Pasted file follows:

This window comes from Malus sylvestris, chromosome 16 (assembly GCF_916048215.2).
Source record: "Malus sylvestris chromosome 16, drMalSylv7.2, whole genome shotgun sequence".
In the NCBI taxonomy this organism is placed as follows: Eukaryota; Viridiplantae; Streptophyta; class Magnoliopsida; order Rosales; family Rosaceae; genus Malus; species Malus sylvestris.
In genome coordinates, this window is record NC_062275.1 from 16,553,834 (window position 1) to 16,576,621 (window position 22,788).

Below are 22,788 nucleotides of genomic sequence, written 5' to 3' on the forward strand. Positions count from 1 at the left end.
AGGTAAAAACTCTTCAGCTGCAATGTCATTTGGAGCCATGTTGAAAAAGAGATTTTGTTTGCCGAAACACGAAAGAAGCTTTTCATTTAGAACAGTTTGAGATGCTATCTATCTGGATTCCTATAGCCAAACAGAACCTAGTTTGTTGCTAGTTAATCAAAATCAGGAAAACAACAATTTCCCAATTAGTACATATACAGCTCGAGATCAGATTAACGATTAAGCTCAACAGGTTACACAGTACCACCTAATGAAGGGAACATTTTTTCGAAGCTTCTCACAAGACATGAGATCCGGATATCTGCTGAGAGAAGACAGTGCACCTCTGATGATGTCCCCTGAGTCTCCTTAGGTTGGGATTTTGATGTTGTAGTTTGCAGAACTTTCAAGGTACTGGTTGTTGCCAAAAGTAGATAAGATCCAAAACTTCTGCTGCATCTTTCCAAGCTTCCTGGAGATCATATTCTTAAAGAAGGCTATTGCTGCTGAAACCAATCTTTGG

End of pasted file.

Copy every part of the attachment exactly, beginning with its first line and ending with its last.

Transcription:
This window comes from Malus sylvestris, chromosome 16 (assembly GCF_916048215.2).
Source record: "Malus sylvestris chromosome 16, drMalSylv7.2, whole genome shotgun sequence".
In the NCBI taxonomy this organism is placed as follows: Eukaryota; Viridiplantae; Streptophyta; class Magnoliopsida; order Rosales; family Rosaceae; genus Malus; species Malus sylvestris.
In genome coordinates, this window is record NC_062275.1 from 16,553,834 (window position 1) to 16,576,621 (window position 22,788).

Below are 22,788 nucleotides of genomic sequence, written 5' to 3' on the forward strand. Positions count from 1 at the left end.
AGGTAAAAACTCTTCAGCTGCAATGTCATTTGGAGCCATGTTGAAAAAGAGATTTTGTTTGCCGAAACACGAAAGAAGCTTTTCATTTAGAACAGTTTGAGATGCTATCTATCTGGATTCCTATAGCCAAACAGAACCTAGTTTGTTGCTAGTTAATCAAAATCAGGAAAACAACAATTTCCCAATTAGTACATATACAGCTCGAGATCAGATTAACGATTAAGCTCAACAGGTTACACAGTACCACCTAATGAAGGGAACATTTTTTCGAAGCTTCTCACAAGACATGAGATCCGGATATCTGCTGAGAGAAGACAGTGCACCTCTGATGATGTCCCCTGAGTCTCCTTAGGTTGGGATTTTGATGTTGTAGTTTGCAGAACTTTCAAGGTACTGGTTGTTGCCAAAAGTAGATAAGATCCAAAACTTCTGCTGCATCTTTCCAAGCTTCCTGGAGATCATATTCTTAAAGAAGGCTATTGCTGCTGAAACCAATCTTTGG